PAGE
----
Some of you may have seen the movie, “Inside Out,” by Pixar. I found it to be a deeply insightful, as well playful, look at how we internally process and relate to others from “parts” that lie within us. The story involves the family of a young girl who moves to the city against her will. Her “angry part” wants to vent his protest. Her father invites her to play to help her adjust and her “joyful part” responds with laughter. We can think of our parts are aspects of ourselves that pull us to think and react in certain ways, driven by our feelings.

Think back on the last heated argument you had with your mate. Did you have the experience of feeling triggered or activated? Did you get mad, frustrated or hurt? What did you do or say as a result of the feelings you were experiencing? Chances are you didn’t feel composed and calm. Perhaps you yelled, said something sarcastic or walked out of the room. Although you may be aware of what you did, oftentimes you are not fully aware of the protective parts that jump in to guard you from harm.

Our protective parts, have typically been with us from childhood. A parent repeatedly gets angry, we learn to shut down to protect ourselves from their rage. A parent shames us for needing their comfort, we learn to be independent in order to protect ourselves from the pain of needing comfort. A parent withdraws affection if we don’t comply, we learn to protect ourselves by becoming compliant. Our various protectors are actively at work in the present, although they had their origins in our early life.

When we get in an argument with our mate, our protectors become activated and jump in to guard us from any risk of harm. It is as if they go on high alert, thinking what happened in in childhood is happening again in the present. In a very real sense, the argument occurs between our mate’s protectors and our own. If we could separate our protectors from adult selves, we would likely have a very different conversation with our mate. Instead of reacting by demanding that our spouse be or do what we think we need, we could simply ask for what we want without demand or manipulation.

Our protective parts served a very important function when we were young. They helped us avoid rejection and create safety. As adults, these parts more often interfere with the connection we long to have with our mate. We can learn to identify our protective parts when they jump into our conversations, appreciate them for the way they have helped us in the past and invite them to step back and allow us to navigate our conversation in a new way.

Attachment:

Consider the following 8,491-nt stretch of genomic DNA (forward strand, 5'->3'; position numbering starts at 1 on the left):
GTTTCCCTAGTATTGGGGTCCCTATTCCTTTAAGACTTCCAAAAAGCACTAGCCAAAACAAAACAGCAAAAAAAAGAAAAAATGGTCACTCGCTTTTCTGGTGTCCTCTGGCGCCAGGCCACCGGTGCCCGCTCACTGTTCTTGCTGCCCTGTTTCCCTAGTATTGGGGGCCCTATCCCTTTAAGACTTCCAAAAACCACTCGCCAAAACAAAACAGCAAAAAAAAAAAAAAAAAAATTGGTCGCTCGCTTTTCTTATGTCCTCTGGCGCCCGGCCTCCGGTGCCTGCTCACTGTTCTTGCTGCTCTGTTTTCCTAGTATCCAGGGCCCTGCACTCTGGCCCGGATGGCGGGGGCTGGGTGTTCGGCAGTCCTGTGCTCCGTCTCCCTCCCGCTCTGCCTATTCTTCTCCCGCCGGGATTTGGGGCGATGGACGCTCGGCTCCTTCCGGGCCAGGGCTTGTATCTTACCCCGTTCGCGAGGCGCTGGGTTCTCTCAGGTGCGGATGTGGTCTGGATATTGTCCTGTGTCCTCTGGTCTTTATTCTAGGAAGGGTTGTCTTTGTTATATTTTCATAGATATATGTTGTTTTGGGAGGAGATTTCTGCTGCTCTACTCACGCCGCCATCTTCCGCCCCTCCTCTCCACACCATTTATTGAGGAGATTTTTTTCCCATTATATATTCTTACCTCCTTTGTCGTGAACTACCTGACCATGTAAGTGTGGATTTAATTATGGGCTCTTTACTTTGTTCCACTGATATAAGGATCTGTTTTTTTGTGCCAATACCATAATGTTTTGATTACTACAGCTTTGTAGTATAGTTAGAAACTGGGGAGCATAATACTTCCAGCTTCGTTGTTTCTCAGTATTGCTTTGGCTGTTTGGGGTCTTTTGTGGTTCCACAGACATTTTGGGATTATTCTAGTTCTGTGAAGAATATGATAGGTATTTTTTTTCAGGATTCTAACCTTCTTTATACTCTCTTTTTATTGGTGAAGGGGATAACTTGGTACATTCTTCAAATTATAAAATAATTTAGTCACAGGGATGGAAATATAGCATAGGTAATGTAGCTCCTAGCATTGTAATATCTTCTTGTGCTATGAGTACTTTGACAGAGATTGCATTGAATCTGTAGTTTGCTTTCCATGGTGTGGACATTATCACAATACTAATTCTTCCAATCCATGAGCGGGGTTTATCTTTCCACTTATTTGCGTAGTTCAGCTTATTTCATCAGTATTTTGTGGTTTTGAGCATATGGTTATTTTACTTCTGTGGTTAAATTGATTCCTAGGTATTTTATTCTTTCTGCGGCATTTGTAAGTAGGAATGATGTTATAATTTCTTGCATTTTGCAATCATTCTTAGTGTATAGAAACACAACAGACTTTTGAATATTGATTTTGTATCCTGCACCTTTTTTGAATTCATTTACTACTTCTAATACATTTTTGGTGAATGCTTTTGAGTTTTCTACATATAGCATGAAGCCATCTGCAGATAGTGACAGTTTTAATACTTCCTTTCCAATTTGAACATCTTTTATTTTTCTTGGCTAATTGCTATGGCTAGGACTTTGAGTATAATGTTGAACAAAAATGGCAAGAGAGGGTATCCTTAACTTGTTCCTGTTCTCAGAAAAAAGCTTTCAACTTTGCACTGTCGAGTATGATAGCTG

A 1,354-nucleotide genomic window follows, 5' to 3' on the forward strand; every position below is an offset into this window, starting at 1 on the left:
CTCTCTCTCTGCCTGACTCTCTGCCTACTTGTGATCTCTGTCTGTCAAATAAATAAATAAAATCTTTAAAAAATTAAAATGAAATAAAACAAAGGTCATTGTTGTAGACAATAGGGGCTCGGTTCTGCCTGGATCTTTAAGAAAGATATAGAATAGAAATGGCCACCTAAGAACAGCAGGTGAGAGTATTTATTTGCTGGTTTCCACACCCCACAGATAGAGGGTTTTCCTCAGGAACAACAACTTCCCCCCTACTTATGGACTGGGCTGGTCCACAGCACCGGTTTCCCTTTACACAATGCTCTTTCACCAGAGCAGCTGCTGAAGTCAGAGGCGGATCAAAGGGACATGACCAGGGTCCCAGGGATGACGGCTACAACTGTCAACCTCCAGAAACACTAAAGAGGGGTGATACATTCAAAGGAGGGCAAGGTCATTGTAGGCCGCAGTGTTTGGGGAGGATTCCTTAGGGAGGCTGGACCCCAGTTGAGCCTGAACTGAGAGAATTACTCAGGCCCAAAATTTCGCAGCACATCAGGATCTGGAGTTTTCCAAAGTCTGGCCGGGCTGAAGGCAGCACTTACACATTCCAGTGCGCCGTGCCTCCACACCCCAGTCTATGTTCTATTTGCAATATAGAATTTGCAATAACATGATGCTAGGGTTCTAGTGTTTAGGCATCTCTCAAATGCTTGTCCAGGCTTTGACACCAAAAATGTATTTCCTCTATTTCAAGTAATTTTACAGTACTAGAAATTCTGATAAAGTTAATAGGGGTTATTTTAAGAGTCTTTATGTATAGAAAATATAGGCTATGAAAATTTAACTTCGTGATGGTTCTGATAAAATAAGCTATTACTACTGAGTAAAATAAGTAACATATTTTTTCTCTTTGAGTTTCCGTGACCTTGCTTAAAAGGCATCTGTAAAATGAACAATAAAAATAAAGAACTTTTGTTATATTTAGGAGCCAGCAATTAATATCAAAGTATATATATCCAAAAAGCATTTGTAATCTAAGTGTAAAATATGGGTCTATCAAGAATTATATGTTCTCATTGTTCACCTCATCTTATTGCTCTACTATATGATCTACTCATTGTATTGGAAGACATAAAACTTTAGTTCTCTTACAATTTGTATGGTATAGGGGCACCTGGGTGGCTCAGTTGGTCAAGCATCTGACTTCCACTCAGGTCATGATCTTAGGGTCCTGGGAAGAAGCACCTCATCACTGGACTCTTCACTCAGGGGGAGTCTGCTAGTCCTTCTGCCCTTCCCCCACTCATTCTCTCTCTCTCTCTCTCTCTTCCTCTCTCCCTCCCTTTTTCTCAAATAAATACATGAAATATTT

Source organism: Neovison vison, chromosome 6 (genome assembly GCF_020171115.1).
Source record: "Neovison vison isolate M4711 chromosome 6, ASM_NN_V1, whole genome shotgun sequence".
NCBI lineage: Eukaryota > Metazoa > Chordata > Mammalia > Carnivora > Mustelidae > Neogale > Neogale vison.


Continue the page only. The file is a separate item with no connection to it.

Here’s a few steps you can take to begin to get curious:

  1. After your next argument with your mate, take some time afterward to reflect on how you reacted. What were you feeling? What were you thinking? Where did you feel it in your body? What was your first impulse? What did you actually do?
  2. In your mind, take your focus off your mate and try to focus in on yourself. Have you ever felt this before in your relationship with your mate? What were you needing in that moment that you were not receiving? Did you ever have this feeling in childhood? What did you not receive then that you were longing for?
  3. If you can identify a longing, offer yourself some compassion for what you did not receive in childhood. Notice that your reaction to your mate is likely turbo charged due to a wound from earlier in your life. Let yourself calm and notice that protective part of you that doesn’t want you to hurt again. Thank it.
  4. If you feel ready, go to your mate and share with them what you discovered. Own your own feelings. Share what you discovered about you.

This week, see if you can notice your protective “parts” surfacing, take a deep breath, and ask them if they could settle down and allow you to respond from your adult self. Let us know how it goes!

Note: If you would like more help identifying your parts, I have devoted chapter (4) of my book, Making Love Last: Divorce-Proofing Your Young Marriage to this concept. You can find it on Amazon or my website here.

 

Transforming hearts ... one life at a time